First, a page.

MOSCOW – The Kremlin does not rule out that behind the deterioration of the situation in Iran are external forces, said Zamir Kabulov, director of the Second Asia Department of the Russian Foreign Ministry.
On November 15, the Tehran authorities approved restrictions on the sale of gasoline and increased the price of the product, a measure that caused protests in which at least one person perished.
“The current situation is already difficult and tense: the significant increase in gasoline prices, of course, added fuel to the fire, but external forces are also actively working,” said the diplomat.
Kabulov stressed that at the moment there is no information about any victim of the riots who are of Russian origin.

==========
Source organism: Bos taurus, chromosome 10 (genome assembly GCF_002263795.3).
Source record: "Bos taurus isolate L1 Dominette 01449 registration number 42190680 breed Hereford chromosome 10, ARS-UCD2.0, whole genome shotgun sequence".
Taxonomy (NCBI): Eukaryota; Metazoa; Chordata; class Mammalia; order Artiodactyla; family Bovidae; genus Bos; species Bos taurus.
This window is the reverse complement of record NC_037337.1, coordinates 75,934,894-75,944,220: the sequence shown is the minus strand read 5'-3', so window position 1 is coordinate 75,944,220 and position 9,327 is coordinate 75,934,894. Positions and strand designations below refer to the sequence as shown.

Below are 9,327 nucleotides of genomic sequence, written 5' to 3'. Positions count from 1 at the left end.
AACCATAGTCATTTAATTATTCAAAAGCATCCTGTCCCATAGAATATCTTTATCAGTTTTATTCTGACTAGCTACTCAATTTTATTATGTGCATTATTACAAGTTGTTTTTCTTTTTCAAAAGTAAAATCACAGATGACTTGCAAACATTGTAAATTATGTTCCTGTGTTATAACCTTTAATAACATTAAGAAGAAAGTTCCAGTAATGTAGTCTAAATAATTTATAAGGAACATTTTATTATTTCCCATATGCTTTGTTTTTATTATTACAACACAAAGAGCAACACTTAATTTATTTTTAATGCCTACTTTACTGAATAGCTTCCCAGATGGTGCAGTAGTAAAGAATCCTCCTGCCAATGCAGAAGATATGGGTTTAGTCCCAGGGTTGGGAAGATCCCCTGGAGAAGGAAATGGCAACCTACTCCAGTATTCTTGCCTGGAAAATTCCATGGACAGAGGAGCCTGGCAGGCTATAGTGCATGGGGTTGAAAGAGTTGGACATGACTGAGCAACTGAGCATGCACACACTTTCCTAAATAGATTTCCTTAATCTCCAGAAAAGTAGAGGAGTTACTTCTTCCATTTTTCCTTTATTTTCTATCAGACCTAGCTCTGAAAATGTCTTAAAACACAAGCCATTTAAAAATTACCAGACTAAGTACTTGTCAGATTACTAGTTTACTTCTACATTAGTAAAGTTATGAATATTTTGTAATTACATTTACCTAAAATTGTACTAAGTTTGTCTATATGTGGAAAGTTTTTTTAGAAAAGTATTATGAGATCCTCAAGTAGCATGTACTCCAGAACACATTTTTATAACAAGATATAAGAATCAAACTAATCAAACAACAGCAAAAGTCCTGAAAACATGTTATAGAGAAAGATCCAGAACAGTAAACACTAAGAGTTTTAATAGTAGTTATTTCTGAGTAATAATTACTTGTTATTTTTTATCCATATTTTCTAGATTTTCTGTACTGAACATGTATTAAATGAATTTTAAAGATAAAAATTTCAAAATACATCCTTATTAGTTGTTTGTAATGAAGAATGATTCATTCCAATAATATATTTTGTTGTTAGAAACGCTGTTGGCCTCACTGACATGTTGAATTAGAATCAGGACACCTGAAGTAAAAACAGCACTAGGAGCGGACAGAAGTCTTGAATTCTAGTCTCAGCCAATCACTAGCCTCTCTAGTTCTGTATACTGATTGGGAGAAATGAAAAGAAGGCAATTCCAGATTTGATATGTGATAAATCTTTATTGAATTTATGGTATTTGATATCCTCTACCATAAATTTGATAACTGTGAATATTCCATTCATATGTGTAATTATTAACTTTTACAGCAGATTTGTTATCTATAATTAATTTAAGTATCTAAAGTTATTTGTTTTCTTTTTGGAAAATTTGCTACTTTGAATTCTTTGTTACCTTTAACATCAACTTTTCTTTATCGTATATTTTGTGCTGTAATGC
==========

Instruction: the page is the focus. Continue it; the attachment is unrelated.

“The Embassy, of course, is aware of the events, but has not received any information in this regard,” he said.
Individual motorists, according to the new measures, can fill up to 60 liters of gasoline per month, while taxi drivers can have 400 liters.
The measure also includes an increase in the price of gasoline from 50% to 15,000 rials (about 30 cents) per liter. Gasoline that exceeds the quota will be sold to 30,000 rials.
Iran, one of the countries with the largest oil reserves, until recently was forced to import gasoline due to problems with oil refining.
At the beginning of 2019, the Iranian Minister of Petroleum, Biyán Zangané, assured that his country overcame the shortage of gasoline and ceased imports of the product in mid-2018. He added that Iran is currently able to export gasoline.
Back in September, Iran’s Energy Exchange chief Seyed Ali Hoseini said that his country’s exports of gasoline and liquefied natural gas broke new records.
According to statistical data, published by the Iranian Government and cited by local media, gasoline production exceeded 115 million liters per day while the Persian country needed only 90 million liters to meet its domestic needs.